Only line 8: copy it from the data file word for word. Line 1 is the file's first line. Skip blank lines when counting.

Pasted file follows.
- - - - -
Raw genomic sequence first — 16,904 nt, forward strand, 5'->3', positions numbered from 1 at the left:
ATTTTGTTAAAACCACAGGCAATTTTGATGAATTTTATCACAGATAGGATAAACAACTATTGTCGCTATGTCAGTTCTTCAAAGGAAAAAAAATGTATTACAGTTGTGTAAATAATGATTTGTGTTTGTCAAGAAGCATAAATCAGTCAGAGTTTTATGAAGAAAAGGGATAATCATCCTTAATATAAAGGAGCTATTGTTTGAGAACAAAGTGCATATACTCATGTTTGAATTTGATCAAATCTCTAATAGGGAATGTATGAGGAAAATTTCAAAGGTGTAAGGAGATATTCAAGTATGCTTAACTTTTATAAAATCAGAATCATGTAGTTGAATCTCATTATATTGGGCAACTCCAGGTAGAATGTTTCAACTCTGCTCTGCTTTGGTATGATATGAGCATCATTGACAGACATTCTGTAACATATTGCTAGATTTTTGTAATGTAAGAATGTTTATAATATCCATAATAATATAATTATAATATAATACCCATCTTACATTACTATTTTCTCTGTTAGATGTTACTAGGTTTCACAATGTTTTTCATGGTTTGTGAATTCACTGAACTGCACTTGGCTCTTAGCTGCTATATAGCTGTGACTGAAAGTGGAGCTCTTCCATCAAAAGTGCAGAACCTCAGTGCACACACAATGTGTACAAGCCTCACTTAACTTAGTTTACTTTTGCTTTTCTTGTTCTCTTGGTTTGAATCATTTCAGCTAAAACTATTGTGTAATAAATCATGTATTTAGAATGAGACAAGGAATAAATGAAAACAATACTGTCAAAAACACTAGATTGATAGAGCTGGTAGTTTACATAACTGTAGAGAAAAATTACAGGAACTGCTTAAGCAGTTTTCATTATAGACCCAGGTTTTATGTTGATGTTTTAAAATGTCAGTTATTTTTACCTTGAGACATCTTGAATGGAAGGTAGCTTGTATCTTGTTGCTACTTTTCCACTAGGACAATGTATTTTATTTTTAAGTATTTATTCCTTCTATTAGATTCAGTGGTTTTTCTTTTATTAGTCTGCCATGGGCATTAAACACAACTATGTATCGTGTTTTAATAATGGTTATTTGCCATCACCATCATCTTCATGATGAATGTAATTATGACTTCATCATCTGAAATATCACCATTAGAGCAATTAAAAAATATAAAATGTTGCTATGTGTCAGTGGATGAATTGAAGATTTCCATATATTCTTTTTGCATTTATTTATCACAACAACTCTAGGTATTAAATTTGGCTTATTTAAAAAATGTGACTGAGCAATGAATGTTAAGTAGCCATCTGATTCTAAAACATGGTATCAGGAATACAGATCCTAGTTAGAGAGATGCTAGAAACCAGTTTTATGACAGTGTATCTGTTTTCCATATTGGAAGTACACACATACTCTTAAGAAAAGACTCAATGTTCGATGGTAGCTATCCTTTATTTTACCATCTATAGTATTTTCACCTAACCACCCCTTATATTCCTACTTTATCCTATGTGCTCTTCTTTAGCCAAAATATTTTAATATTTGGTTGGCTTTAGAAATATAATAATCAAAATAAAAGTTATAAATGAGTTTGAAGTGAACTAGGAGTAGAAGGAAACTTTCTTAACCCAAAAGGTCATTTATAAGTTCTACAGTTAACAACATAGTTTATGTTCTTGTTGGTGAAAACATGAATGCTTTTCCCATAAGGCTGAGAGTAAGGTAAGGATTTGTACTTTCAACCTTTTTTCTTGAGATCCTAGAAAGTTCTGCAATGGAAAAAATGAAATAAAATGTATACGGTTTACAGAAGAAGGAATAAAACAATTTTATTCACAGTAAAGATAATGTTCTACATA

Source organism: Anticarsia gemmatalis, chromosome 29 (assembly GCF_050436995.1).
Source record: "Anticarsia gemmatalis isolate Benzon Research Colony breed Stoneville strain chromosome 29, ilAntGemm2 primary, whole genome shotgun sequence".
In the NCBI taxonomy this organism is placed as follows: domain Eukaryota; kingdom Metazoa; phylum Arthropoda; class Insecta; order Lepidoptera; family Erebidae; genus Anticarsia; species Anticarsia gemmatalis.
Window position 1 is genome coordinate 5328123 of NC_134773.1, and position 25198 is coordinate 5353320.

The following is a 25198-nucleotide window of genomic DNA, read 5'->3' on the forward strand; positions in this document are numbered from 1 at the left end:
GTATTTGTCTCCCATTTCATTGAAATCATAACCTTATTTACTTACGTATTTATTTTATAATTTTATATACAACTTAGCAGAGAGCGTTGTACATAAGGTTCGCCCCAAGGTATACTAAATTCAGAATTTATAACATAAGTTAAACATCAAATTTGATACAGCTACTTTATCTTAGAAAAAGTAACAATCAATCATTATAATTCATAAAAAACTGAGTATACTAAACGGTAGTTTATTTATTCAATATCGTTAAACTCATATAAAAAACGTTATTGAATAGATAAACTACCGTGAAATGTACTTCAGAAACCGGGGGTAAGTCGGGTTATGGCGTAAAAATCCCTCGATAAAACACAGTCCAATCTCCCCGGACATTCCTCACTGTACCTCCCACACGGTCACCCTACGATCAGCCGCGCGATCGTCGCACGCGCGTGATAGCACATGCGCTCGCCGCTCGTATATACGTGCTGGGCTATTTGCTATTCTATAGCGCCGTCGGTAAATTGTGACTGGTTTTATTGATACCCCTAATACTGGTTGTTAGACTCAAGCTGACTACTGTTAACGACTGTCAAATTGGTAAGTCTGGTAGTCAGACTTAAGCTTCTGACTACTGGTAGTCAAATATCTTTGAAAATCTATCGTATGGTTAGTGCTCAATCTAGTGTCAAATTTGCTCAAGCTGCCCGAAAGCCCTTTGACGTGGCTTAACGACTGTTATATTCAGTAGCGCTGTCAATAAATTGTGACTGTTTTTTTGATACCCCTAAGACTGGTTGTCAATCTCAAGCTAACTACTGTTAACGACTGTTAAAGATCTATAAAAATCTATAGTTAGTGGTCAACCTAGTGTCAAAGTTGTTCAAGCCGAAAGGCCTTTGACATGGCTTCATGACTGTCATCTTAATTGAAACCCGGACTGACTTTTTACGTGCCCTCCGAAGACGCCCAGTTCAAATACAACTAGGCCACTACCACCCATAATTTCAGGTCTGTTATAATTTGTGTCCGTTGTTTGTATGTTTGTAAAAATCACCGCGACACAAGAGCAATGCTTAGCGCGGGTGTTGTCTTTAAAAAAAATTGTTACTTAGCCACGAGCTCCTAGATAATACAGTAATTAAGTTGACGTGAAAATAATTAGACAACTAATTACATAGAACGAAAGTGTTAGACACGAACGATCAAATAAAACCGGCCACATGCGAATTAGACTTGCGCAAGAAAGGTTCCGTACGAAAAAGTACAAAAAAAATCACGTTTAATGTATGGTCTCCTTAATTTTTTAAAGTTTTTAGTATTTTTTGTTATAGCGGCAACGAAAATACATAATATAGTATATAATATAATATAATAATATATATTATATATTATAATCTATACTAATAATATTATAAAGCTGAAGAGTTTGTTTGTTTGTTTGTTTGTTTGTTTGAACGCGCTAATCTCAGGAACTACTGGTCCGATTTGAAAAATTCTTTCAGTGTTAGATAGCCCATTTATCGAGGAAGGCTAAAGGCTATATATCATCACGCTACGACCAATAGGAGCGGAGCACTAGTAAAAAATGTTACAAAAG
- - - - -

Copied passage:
GTATTTGTCTCCCATTTCATTGAAATCATAACCTTATTTACTTACGTATTTATTTTATAATTTTATATACAACTTAGCAGAGAGCGTTGTACATAAGGTTCGCCCCAAGGTATACTAAATTCAGAATTTATAACATAAGTTAAACATCAAATTTGATACAGCTACTTTATCTTAGAAAAAGTAACAATCAATCATTATAATTCATAAAAAACTGAGTATACTAAACGGTAGTTTATTTATTCAATATCGTTAAACTCATATAAAAAACGTTATTGAATAGATAAACTACCGTGAAATGTACTTCAGAAACCGGGGGTAAGTCGGGTTATGGCGTAAAAATCCCTCGATAAAACACAGTCCAATCTCCCCGGACATTCCTCACTGTACCTCCCACACGGTCACCCTACGATCAGCCGCGCGATCGTCGCACGCGCGTGATAGCACATGCGCTCGCCGCTCGTATATACGTGCTGGGCTATTTGCTATTCTATAGCGCCGTCGGTAAATTGTGACTGGTTTTATTGATACCCCTAATACTGGTTGTTAGACTCAAGCTGACTACTGTTAACGACTGTCAAATTGGTAAGTCTGGTAGTCAGACTTAAGCTTCTGACTACTGGTAGTCAAATATCTTTGAAAATCTATCGTATGGTTAGTGCTCAATCTAGTGTCAAATTTGCTCAAGCTGCCCGAAAGCCCTTTGACGTGGCTTAACGACTGTTATATTCAGTAGCGCTGTCAATAAATTGTGACTGTTTTTTTGATACCCCTAAGACTGGTTGTCAATCTCAAGCTAACTACTGTTAACGACTGTTAAAGATCTATAAAAATCTATAGTTAGTGGTCAACCTAGTGTCAAAGTTGTTCAAGCCGAAAGGCCTTTGACATGGCTTCATGACTGTCATCTTAATTGAAACCCGGACTGACTTTTTACGTGCCCTCCGAAGACGCCCAGTTCAAATACAACTAGGCCACTACCACCCATAATTTCAGGTCTGTTATAATTTGTGTCCGTTGTTTGTATGTTTGTAAAAATCACCGCGACACAAGAGCAATGCTTAGCGCGGGTGTTGTCTTTAAAAAAAATTGTTACTTAGCCACGAGCTCCTAGATAATACAGTAATTAAGTTGACGTGAAAATAATTAGACAACTAATTACATAGAACGAAAGTGTTAGACACGAACGATCAAATAAAACCGGCCACATGCGAATTAGACTTGCGCAAGAAAGGTTCCGTACGAAAAAGTACAAAAAAAATCACGTTTAATGTATGGTCTCCTTAATTTTTTAAAGTTTTTAGTATTTTTTGTTATAGCGGCAACGAAAATACATAATATAGTATATAATATAATATAATAATATATATTATATATTATAATCTATACTAATAATATTATAAAGCTGAAGAGTTTGTTTGTTTGTTTGTTTGTTTGTTTGAACGCGCTAATCTCAGGAACTACTGGTCCGATTTGAAAAATTCTTTCAGTGTTAGATAGCCCATTTATCGAGGAAGGCTAAAGGCTATATATCATCACGCTACGACCAATAGGAGCGGAGCACTAGTAAAAAATGTTACAAAAG